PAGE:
line-height:20px; /* WebKit browsers */
    }

The line-height property is rendered differently in different browsers. So, we have to define different line-height property browsers.

Check this example: http://jsfiddle.net/sandeep/4be8t/11/

Check this example about line-height different in different browsers: input height differences in Firefox and Chrome

@Arnaud Le Blanc 2011-09-05 13:40:16

Doesn't work (at least in Firefox). For the missing quotes, this is allowed in HTML5 (don't know which doctype is used in jsfiddle though)

@code ninja 2011-09-05 11:09:52

A pure CSS solution:

http://jsfiddle.net/3MVPM/

The CSS:

.frame {
    margin: 1em 0;
    height: 35px;
    width: 160px;
    border: 1px solid red;
    position: relative;
}
img {
    max-height: 25px;
    max-width: 160px;
    position: absolute;
    top: 0;
    bottom: 0;
    left: 0;
    right: 0;
    margin: auto;
    background: #3A6F9A;
}

Key stuff

// position: relative; - in .frame holds the absolute element within the frame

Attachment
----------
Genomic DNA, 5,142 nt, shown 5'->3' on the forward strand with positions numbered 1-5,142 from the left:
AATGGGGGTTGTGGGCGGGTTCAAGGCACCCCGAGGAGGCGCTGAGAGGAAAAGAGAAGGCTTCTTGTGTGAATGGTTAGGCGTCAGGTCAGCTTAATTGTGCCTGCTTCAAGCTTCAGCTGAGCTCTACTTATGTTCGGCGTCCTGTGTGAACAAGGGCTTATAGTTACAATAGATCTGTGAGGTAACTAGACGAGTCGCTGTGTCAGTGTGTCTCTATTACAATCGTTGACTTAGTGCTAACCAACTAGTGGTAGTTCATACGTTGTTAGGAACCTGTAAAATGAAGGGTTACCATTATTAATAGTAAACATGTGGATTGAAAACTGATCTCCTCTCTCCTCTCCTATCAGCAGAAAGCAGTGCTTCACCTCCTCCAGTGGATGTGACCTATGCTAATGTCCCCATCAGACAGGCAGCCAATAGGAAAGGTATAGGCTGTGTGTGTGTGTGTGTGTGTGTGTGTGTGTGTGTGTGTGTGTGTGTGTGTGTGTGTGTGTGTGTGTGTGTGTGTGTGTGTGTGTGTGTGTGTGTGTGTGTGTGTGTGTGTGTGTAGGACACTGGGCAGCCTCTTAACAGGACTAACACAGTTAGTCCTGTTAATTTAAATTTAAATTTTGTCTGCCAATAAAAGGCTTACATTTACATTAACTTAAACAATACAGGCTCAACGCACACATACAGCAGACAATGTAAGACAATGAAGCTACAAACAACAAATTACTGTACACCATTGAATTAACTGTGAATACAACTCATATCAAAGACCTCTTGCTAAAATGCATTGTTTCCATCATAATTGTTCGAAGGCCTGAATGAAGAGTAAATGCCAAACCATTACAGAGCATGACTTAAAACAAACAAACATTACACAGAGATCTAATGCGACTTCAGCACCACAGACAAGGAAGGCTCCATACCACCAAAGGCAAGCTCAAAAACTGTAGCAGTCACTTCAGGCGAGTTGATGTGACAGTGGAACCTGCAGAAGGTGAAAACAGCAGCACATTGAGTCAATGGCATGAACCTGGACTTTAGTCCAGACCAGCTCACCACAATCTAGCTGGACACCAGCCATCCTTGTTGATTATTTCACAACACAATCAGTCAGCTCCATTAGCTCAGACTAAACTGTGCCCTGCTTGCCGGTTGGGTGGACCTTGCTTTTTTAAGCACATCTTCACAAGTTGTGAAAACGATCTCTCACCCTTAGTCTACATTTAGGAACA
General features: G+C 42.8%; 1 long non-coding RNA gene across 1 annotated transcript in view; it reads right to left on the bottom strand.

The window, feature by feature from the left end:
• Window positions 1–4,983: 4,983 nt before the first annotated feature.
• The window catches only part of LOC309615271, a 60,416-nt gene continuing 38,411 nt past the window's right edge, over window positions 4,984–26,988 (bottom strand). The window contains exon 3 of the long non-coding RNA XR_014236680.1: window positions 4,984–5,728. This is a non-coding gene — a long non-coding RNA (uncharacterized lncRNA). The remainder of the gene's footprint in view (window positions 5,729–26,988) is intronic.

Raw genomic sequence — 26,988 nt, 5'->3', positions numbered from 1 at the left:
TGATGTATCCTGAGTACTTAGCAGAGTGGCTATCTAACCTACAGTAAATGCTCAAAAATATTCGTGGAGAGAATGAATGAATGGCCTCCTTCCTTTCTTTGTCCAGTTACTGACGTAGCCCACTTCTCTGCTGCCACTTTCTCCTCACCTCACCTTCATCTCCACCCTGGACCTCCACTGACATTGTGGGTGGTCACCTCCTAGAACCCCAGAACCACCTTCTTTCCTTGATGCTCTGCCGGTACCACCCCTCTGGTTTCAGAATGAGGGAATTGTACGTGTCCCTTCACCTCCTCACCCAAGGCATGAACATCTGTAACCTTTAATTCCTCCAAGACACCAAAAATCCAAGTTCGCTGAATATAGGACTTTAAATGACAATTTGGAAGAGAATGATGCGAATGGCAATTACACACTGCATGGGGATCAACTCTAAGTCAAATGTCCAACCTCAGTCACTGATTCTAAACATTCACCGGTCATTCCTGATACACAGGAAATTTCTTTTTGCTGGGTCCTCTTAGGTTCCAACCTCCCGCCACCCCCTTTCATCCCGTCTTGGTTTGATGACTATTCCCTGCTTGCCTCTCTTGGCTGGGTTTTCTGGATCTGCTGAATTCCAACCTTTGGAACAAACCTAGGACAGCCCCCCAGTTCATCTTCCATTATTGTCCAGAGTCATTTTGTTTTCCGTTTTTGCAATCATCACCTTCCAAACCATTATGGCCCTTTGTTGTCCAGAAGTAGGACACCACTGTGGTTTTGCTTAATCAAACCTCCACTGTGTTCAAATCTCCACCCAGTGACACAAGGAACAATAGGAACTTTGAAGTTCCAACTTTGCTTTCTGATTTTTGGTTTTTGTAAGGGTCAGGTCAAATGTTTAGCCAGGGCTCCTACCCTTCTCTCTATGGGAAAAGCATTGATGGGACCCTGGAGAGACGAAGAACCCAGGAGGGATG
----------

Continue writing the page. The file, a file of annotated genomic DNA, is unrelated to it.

// top: 0; bottom: 0; left: 0; right: 0; - this is key for centering a component
// margin: auto; - centers the image horizontally & vertically

@code ninja 2011-09-05 14:38:02

Please let me refer you to a guide here that even works for IE5 (deducting from what i've read so far in the post) webmasterworld.com/css/3350566.htm

@jomo 2013-09-18 09:54:44

this solution is a good start, but oversized images get resized with wrong ratio. Please see my answer.

@code ninja 2013-09-27 13:12:28

@HansWürstchen yeah, but the point is to center, whether it gets oversized is design choice. Adding more css = more clutter :)

@jomo 2013-09-28 15:57:01

@matejkramny it does not get oversized. if the image is oversized, it has a wrong ratio. that means it is stretched in height and doesn't look properly.

@Cedric Reichenbach 2014-01-07 17:52:08

✔ Wow, this works with overflowing images (bigger than wrapper), the accepted answer does not.

@code ninja 2014-01-07 21:46:55

@CedricReichenbach that's because it is absolute.. It can apply to any element and not just images btw

@DrCord 2016-03-23 16:23:01

This doesn't seem to work well with responsive images that don't have a size set.

@Shir Gans 2018-09-26 12:49:47